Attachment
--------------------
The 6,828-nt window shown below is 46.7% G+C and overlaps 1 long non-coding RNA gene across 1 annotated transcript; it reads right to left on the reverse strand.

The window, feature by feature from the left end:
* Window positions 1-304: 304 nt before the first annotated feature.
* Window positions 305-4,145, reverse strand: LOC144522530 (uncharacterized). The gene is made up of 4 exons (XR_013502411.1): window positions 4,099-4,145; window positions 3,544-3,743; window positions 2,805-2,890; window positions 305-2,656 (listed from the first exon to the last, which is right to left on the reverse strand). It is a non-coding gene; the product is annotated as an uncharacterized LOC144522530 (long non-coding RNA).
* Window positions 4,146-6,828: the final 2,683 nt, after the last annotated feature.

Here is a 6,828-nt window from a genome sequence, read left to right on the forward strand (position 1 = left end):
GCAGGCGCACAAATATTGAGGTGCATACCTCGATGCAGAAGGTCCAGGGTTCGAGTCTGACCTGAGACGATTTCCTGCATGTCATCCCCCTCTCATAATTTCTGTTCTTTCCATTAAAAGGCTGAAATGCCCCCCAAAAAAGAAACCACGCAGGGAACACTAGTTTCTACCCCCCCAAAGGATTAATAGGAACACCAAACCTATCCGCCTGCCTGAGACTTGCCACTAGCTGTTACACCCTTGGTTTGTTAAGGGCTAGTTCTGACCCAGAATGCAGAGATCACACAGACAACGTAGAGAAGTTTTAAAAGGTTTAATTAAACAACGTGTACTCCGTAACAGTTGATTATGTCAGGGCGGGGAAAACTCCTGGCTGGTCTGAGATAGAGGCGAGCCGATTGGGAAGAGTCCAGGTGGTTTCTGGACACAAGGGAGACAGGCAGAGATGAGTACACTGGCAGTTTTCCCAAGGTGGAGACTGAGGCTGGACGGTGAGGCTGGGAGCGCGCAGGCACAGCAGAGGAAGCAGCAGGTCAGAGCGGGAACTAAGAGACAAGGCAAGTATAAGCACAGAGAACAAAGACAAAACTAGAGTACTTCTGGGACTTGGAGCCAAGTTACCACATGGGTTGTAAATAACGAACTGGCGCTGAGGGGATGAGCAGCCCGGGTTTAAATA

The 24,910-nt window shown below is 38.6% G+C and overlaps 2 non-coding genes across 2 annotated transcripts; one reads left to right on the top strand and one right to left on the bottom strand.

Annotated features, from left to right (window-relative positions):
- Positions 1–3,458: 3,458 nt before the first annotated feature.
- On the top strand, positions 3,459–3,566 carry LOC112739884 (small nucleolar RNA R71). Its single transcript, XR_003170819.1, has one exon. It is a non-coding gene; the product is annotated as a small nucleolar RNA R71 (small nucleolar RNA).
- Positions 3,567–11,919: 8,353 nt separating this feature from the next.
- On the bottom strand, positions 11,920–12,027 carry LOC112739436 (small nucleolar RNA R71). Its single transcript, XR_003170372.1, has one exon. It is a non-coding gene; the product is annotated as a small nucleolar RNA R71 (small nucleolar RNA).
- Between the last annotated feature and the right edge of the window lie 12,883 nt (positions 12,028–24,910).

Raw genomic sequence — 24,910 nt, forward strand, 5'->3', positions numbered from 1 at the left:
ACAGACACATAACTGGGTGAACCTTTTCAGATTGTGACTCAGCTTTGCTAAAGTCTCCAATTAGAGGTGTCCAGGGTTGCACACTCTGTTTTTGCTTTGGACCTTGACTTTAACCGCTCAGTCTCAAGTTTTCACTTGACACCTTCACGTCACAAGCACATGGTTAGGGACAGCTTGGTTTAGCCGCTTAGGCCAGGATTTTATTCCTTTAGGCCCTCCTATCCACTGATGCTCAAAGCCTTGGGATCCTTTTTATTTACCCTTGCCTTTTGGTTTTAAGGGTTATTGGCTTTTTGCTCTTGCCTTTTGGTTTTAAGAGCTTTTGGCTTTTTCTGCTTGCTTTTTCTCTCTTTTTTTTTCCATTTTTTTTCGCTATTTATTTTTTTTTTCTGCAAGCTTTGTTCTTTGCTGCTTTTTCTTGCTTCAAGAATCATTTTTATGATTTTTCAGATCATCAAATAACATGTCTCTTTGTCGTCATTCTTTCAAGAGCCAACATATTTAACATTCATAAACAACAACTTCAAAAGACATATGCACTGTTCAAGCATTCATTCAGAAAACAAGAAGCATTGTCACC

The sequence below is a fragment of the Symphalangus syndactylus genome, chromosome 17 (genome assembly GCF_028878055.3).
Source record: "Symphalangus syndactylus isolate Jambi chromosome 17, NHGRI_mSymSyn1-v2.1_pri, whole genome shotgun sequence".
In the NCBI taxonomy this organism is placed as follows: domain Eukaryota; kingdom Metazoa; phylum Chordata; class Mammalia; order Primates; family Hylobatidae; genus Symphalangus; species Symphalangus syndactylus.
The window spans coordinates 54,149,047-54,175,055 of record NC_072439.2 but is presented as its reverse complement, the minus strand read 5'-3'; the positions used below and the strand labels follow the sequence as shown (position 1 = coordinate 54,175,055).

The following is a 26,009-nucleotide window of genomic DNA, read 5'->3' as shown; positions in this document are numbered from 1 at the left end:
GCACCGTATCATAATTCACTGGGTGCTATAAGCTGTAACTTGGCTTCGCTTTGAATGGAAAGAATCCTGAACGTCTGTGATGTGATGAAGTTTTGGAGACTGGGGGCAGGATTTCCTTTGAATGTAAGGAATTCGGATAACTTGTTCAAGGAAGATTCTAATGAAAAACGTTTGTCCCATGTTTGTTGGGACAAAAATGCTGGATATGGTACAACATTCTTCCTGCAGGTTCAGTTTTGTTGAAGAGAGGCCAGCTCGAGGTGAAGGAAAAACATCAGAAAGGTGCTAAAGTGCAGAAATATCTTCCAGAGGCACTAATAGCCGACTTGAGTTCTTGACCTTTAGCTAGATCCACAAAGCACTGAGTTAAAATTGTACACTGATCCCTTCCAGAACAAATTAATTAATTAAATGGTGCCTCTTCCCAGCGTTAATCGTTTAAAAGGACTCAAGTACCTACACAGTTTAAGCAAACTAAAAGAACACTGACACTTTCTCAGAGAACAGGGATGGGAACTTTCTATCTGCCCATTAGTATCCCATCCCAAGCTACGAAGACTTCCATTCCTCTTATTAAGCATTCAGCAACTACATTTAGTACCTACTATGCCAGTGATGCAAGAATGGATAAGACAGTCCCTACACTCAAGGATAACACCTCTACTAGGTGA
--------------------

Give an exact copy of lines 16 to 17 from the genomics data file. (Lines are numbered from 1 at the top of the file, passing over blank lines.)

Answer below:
ACAGACACATAACTGGGTGAACCTTTTCAGATTGTGACTCAGCTTTGCTAAAGTCTCCAATTAGAGGTGTCCAGGGTTGCACACTCTGTTTTTGCTTTGGACCTTGACTTTAACCGCTCAGTCTCAAGTTTTCACTTGACACCTTCACGTCACAAGCACATGGTTAGGGACAGCTTGGTTTAGCCGCTTAGGCCAGGATTTTATTCCTTTAGGCCCTCCTATCCACTGATGCTCAAAGCCTTGGGATCCTTTTTATTTACCCTTGCCTTTTGGTTTTAAGGGTTATTGGCTTTTTGCTCTTGCCTTTTGGTTTTAAGAGCTTTTGGCTTTTTCTGCTTGCTTTTTCTCTCTTTTTTTTTCCATTTTTTTTCGCTATTTATTTTTTTTTTCTGCAAGCTTTGTTCTTTGCTGCTTTTTCTTGCTTCAAGAATCATTTTTATGATTTTTCAGATCATCAAATAACATGTCTCTTTGTCGTCATTCTTTCAAGAGCCAACATATTTAACATTCATAAACAACAACTTCAAAAGACATATGCACTGTTCAAGCATTCATTCAGAAAACAAGAAGCATTGTCACC

The sequence below is a fragment of the Symphalangus syndactylus genome, chromosome 17 (genome assembly GCF_028878055.3).